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Private Equity Outlook: Carveouts on the Rise as Fundraising Slows

As dealmakers look to innovate their origination process, we anticipate a continued rise in take-privates and corporate divestitures.

  • Dealmakers are increasingly turning to public markets for deal sourcing. In addition to take-private transactions, PE firms are also pursuing sizable carveouts and corporate divestitures. Of the 13 announced deals of $1 billion or more through March 20, nine were either take-privates or some sort of carveout/divestiture.
  • Institutional investors are making a concerted effort to disintermediate PE funds and execute deals directly. PE fundraising saw a sharp slowdown early in 2018 following several years of strong activity.

Amid a prolonged period of elevated pricing, PE dealmakers are exploring innovative ways to source deals and partner with other investors. One of the more interesting announced deals that highlights this new dynamic is Blackstone’s announced $17 billion buyout of Thomson Reuters’ financial and risk business. Public-to-private deals have increased for four consecutive years, and we think that corporate carveouts and divestitures will be the next trend in deal sourcing.

Transactions of this nature are happening across the PE ecosystem, and the size of many recent deals is noteworthy; five of the 13 deals $1 billion or more announced through March 20 were divestitures or carveouts. Notable examples include Kroger shedding its convenience store business and Toshiba’s sale of Westinghouse Electric Company, its nuclear power unit.

Major Investments by PE Firms Carveouts/Divestitures in 1Q 2018

An uptick in carveouts and divestitures is to be expected following several years of record-level deal-making by strategic acquirers, many of which are now looking to slimdown from the buying binge. According to a recent EY report, 87% of companies plan to initiate their next divestment within the next two years, compared to just 43% in 2017. Since these situations often require significant post-acquisition effort, we think they are prime targets for PE firms to find discounts and showcase operational expertise.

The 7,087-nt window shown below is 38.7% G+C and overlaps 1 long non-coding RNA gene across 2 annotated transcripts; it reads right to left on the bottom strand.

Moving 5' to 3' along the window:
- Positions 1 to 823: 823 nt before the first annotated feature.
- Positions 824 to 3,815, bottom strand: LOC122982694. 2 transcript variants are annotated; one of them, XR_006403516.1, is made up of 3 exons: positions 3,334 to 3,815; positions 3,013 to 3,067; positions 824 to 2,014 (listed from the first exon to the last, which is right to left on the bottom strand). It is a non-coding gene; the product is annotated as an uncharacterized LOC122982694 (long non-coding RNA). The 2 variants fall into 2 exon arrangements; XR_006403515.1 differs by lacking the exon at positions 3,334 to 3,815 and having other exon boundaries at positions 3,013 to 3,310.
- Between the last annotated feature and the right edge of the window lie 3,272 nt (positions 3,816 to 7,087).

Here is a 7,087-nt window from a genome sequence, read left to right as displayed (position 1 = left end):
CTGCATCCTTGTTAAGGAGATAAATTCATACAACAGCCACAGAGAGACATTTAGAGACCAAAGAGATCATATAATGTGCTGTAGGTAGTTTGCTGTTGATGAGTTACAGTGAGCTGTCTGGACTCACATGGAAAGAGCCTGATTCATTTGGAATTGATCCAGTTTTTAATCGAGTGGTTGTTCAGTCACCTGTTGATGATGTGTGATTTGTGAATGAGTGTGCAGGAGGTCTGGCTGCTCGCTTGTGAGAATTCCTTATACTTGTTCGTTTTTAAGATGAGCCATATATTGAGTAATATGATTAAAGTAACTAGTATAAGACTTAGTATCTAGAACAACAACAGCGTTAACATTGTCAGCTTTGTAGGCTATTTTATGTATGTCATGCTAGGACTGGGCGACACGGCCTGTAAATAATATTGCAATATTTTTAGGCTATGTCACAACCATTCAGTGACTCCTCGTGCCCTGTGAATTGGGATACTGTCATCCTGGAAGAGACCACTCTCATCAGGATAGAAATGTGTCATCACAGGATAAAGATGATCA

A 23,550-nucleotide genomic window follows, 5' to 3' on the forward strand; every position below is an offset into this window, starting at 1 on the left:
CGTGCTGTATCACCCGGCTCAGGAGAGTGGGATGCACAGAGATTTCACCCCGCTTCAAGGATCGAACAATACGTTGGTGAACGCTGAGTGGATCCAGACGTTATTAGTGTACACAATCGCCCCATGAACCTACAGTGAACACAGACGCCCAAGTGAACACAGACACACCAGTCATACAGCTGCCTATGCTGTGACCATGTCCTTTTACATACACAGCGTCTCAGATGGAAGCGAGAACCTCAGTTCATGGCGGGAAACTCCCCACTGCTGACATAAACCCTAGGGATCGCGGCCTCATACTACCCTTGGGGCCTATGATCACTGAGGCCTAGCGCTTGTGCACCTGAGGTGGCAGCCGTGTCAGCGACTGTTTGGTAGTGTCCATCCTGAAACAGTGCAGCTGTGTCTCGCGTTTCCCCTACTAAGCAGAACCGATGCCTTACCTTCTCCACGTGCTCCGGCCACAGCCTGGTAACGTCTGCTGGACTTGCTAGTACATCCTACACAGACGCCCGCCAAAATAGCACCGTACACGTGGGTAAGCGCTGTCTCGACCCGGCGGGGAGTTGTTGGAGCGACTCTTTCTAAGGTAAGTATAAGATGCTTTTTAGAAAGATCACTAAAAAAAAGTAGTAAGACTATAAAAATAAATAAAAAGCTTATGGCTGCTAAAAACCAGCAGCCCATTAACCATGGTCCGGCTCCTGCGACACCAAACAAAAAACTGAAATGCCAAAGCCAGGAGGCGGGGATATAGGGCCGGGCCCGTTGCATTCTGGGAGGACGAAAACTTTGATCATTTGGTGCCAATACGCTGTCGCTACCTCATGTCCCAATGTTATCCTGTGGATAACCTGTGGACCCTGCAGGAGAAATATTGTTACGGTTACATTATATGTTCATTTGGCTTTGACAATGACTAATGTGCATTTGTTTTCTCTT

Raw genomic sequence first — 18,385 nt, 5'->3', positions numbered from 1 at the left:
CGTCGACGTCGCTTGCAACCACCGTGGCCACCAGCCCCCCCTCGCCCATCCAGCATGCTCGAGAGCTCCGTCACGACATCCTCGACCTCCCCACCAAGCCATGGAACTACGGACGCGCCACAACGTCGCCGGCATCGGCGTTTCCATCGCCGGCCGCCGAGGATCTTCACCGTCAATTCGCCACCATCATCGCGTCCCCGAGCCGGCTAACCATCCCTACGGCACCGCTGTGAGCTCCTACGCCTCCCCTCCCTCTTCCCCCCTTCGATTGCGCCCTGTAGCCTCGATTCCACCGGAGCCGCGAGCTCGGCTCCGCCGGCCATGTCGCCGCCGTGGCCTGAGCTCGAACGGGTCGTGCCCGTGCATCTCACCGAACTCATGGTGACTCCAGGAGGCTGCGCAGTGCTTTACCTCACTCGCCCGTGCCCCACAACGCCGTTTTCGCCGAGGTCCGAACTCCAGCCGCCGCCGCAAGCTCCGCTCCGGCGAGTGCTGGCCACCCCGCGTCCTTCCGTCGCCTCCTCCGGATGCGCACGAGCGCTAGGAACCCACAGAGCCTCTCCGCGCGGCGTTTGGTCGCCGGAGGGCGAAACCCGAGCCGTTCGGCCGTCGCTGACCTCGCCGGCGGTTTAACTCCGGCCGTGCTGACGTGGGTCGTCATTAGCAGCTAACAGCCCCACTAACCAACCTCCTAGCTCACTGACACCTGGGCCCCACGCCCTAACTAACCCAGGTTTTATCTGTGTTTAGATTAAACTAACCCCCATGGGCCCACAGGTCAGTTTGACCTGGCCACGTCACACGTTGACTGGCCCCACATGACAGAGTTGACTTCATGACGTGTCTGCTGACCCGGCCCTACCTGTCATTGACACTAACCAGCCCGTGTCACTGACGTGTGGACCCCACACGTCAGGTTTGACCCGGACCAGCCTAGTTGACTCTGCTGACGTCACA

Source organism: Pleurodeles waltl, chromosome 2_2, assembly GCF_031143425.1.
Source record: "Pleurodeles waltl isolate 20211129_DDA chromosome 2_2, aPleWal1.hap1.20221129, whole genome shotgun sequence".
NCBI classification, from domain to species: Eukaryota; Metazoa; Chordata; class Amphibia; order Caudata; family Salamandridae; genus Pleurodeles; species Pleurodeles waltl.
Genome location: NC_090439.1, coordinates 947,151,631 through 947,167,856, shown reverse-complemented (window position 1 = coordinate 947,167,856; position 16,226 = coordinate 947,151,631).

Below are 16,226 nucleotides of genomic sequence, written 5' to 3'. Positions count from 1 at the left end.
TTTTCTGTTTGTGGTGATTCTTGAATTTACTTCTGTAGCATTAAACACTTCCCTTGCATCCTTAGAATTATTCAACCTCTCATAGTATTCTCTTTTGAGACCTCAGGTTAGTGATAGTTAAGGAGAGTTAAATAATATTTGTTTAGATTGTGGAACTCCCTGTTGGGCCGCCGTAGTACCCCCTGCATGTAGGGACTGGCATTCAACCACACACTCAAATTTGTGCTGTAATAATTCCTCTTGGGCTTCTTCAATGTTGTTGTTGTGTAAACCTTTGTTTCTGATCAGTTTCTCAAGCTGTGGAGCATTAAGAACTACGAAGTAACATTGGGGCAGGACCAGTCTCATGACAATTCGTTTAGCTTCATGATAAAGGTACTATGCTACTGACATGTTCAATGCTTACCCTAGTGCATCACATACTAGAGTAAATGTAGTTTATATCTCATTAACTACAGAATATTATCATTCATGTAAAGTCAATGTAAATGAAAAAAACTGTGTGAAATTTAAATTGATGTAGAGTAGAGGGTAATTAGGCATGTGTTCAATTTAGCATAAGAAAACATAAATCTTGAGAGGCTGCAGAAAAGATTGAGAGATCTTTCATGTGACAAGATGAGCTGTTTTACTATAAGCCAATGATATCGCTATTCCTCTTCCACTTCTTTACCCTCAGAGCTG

Another trend highlighted by the aforementioned Thomson Reuters deal is that nontraditional PE investors, including large pension plans and sovereign wealth funds, are becoming prominent players as they compete for deals both alongside and against PE firms. Through this “club deal,” Blackstone is partnering with two of the most prolific nontraditional PE investors: the Canada Pension Plan Investment Board and GIC, Singapore’s Sovereign Wealth Fund. We expect sophisticated LPs, many of which are building in-house teams to execute direct deals, to increasingly partner with reputable PE firms on deals like this in the coming quarters.

In February, a group of investors committed $700 million to a new venture called Capital Constellation, which will provide anchor investments to new managers while seeking to gain expertise and benefitting from a revenue-sharing model. Other investors are being even more targeted: Caisse de depot et placement du Quebec, which already has three PE offices around the globe, announced in March it was creating its own in-house investing team.